Shelby County teacher’s union outraged after school board decides to keep grade floors

MEMPHIS, Tenn. — This afternoon, the president of the Shelby County teacher's union is expressing his outrage after the Shelby County School Board decided not to make changes to the controversial grading policy known as the grade floors.

Last night, the Chair of the Shelby County School Board told WREG that she has no problem with the grade floors - meaning schools can give students a grade that they didn't earn.

"We can not get in the business of arbitrarily handing out grades," said Shelby County education association president, Keith Williams.

Williams says grade floors do just that.

Grade floors is a grading practice at Shelby County Schools that provides teachers with the ability to give students a higher failing grade than they necessarily earned.

Earlier this month, WREG told you about an email that a Kingsbury High School teacher sent to us. The email came from the assistant principal and it ordered teachers to fill in missing grades with at least a 65.

The teacher says it just makes it easier for students to pass without the knowledge they need.

"This happens all across the country and definitely with in our state. Our schools try to provide an opportunity for students to make upgrades," saith Chairwoman Shante Avant.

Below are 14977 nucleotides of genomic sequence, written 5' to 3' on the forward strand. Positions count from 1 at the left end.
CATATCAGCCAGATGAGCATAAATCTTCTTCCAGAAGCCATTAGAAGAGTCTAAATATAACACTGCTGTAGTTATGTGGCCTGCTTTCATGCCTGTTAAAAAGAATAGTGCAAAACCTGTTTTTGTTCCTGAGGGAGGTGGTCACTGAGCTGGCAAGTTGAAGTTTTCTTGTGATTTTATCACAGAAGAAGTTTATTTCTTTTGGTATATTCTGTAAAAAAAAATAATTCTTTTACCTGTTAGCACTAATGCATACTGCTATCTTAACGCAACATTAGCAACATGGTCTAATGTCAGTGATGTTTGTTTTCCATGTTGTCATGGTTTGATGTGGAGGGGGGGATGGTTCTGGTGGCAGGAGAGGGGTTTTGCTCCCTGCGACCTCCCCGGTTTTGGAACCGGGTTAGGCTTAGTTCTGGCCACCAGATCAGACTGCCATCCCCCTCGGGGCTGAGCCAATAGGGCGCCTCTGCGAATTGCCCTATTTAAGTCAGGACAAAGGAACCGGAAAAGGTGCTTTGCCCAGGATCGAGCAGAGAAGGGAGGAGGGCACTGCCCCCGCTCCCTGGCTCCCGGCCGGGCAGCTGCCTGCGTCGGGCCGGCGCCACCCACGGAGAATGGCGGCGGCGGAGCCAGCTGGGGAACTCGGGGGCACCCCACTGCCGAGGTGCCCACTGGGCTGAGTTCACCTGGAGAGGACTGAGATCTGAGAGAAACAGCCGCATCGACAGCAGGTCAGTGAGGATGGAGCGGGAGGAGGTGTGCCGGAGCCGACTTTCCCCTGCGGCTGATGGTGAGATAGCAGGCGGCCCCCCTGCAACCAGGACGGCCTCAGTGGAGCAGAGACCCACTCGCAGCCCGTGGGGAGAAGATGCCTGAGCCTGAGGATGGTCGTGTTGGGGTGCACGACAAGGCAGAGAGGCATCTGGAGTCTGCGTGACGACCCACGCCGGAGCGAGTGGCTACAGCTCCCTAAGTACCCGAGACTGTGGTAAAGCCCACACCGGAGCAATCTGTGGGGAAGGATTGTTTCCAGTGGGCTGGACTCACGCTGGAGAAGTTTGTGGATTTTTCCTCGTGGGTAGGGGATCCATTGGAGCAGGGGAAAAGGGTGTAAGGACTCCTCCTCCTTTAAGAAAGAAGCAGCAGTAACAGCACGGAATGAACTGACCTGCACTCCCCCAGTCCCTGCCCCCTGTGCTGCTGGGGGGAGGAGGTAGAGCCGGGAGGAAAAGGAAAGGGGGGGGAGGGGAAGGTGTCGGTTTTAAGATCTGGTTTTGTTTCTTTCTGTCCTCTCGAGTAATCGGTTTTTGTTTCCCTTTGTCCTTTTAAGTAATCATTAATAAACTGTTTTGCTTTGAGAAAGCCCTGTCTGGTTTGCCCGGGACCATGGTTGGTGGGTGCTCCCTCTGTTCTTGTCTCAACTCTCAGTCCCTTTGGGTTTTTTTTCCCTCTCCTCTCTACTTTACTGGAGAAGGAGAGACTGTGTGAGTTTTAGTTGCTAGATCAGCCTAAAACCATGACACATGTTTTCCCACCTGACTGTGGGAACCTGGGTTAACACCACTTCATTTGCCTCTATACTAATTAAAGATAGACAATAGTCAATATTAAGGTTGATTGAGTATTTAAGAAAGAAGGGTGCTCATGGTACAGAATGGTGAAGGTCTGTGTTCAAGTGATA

The School Board discussed grade floors at a recent committee meeting where the public did not have the chance to weigh in.

Apparently, that's when they decided that no universal policy is needed.

That is opposite of what Superintendent Dorsey Hopson told us earlier this month.

"The teacher's say the concern is a lack of consistency. That's something I have to own, which is why we'll be asking the board to have a policy that applies across the board," said the Superintendent.

We are waiting to hear from him on whether his position has changed.

In the meantime, Williams says he will bring grading back up at the next board meeting.

"What are you to do? You do not see a child, you do not teach a child, but you have to give them a grade? If you do that, you are committing malpractice," said Williams.

WREG reached out for the state's stance on grade floors. They acknowledge our email, but we are still waiting for a response.

We called some of the major school districts across the state. School systems in Nashville and Chattanooga told us they do not have grade floors. Officials in Nashville said they allow students to redo work for a higher grade.